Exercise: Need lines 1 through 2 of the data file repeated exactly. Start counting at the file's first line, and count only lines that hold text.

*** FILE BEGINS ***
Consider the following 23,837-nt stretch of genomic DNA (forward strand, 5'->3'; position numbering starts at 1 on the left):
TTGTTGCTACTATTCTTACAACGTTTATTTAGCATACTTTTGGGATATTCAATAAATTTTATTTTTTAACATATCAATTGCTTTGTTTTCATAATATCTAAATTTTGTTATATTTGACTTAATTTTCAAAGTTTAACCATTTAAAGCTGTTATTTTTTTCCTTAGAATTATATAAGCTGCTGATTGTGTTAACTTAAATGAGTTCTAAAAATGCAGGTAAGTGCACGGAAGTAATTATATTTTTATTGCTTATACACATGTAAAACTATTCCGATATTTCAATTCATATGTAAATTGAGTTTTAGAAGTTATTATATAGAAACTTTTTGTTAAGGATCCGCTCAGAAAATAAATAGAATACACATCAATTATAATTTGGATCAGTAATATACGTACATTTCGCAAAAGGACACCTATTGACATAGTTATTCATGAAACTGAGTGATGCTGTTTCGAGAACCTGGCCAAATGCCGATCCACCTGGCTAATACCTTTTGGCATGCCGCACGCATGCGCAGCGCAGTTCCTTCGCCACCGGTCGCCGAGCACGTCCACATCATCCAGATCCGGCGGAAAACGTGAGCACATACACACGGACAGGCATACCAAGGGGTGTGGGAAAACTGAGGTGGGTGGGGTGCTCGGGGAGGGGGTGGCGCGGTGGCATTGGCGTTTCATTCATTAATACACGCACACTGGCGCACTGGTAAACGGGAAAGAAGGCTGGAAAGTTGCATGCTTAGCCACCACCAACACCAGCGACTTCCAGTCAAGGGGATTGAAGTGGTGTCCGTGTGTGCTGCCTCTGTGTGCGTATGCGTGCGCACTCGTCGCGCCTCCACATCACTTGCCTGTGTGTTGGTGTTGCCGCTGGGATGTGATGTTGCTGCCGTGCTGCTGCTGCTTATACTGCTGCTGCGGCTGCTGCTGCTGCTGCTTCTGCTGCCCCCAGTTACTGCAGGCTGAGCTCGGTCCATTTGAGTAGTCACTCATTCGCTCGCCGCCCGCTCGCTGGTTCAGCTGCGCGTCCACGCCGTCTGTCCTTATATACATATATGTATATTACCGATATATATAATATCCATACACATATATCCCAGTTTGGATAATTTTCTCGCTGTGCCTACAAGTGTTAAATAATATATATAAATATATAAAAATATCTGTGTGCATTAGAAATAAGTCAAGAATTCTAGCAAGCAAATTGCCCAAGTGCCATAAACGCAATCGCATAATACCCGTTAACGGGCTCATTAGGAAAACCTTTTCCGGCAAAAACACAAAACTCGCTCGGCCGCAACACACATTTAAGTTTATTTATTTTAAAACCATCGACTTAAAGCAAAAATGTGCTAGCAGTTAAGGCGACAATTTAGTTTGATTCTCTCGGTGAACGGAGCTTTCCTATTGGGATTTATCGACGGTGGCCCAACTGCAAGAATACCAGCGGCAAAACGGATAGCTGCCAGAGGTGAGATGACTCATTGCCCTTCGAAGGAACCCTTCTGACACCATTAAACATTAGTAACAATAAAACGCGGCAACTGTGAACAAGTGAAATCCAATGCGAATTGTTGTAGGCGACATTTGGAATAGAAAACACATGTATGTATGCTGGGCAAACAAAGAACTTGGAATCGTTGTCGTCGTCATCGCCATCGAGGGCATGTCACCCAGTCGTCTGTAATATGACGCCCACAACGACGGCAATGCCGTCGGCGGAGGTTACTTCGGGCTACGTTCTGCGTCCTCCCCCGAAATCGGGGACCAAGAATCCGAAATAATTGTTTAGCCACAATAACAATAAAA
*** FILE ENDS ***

Consider the following 23,837-nt stretch of genomic DNA (forward strand, 5'->3'; position numbering starts at 1 on the left):
TTGTTGCTACTATTCTTACAACGTTTATTTAGCATACTTTTGGGATATTCAATAAATTTTATTTTTTAACATATCAATTGCTTTGTTTTCATAATATCTAAATTTTGTTATATTTGACTTAATTTTCAAAGTTTAACCATTTAAAGCTGTTATTTTTTTCCTTAGAATTATATAAGCTGCTGATTGTGTTAACTTAAATGAGTTCTAAAAATGCAGGTAAGTGCACGGAAGTAATTATATTTTTATTGCTTATACACATGTAAAACTATTCCGATATTTCAATTCATATGTAAATTGAGTTTTAGAAGTTATTATATAGAAACTTTTTGTTAAGGATCCGCTCAGAAAATAAATAGAATACACATCAATTATAATTTGGATCAGTAATATACGTACATTTCGCAAAAGGACACCTATTGACATAGTTATTCATGAAACTGAGTGATGCTGTTTCGAGAACCTGGCCAAATGCCGATCCACCTGGCTAATACCTTTTGGCATGCCGCACGCATGCGCAGCGCAGTTCCTTCGCCACCGGTCGCCGAGCACGTCCACATCATCCAGATCCGGCGGAAAACGTGAGCACATACACACGGACAGGCATACCAAGGGGTGTGGGAAAACTGAGGTGGGTGGGGTGCTCGGGGAGGGGGTGGCGCGGTGGCATTGGCGTTTCATTCATTAATACACGCACACTGGCGCACTGGTAAACGGGAAAGAAGGCTGGAAAGTTGCATGCTTAGCCACCACCAACACCAGCGACTTCCAGTCAAGGGGATTGAAGTGGTGTCCGTGTGTGCTGCCTCTGTGTGCGTATGCGTGCGCACTCGTCGCGCCTCCACATCACTTGCCTGTGTGTTGGTGTTGCCGCTGGGATGTGATGTTGCTGCCGTGCTGCTGCTGCTTATACTGCTGCTGCGGCTGCTGCTGCTGCTGCTTCTGCTGCCCCCAGTTACTGCAGGCTGAGCTCGGTCCATTTGAGTAGTCACTCATTCGCTCGCCGCCCGCTCGCTGGTTCAGCTGCGCGTCCACGCCGTCTGTCCTTATATACATATATGTATATTACCGATATATATAATATCCATACACATATATCCCAGTTTGGATAATTTTCTCGCTGTGCCTACAAGTGTTAAATAATATATATAAATATATAAAAATATCTGTGTGCATTAGAAATAAGTCAAGAATTCTAGCAAGCAAATTGCCCAAGTGCCATAAACGCAATCGCATAATACCCGTTAACGGGCTCATTAGGAAAACCTTTTCCGGCAAAAACACAAAACTCGCTCGGCCGCAACACACATTTAAGTTTATTTATTTTAAAACCATCGACTTAAAGCAAAAATGTGCTAGCAGTTAAGGCGACAATTTAGTTTGATTCTCTCGGTGAACGGAGCTTTCCTATTGGGATTTATCGACGGTGGCCCAACTGCAAGAATACCAGCGGCAAAACGGATAGCTGCCAGAGGTGAGATGACTCATTGCCCTTCGAAGGAACCCTTCTGACACCATTAAACATTAGTAACAATAAAACGCGGCAACTGTGAACAAGTGAAATCCAATGCGAATTGTTGTAGGCGACATTTGGAATAGAAAACACATGTATGTATGCTGGGCAAACAAAGAACTTGGAATCGTTGTCGTCGTCATCGCCATCGAGGGCATGTCACCCAGTCGTCTGTAATATGACGCCCACAACGACGGCAATGCCGTCGGCGGAGGTTACTTCGGGCTACGTTCTGCGTCCTCCCCCGAAATCGGGGACCAAGAATCCGAAATAATTGTTTAGCCACAATAACAATAAAA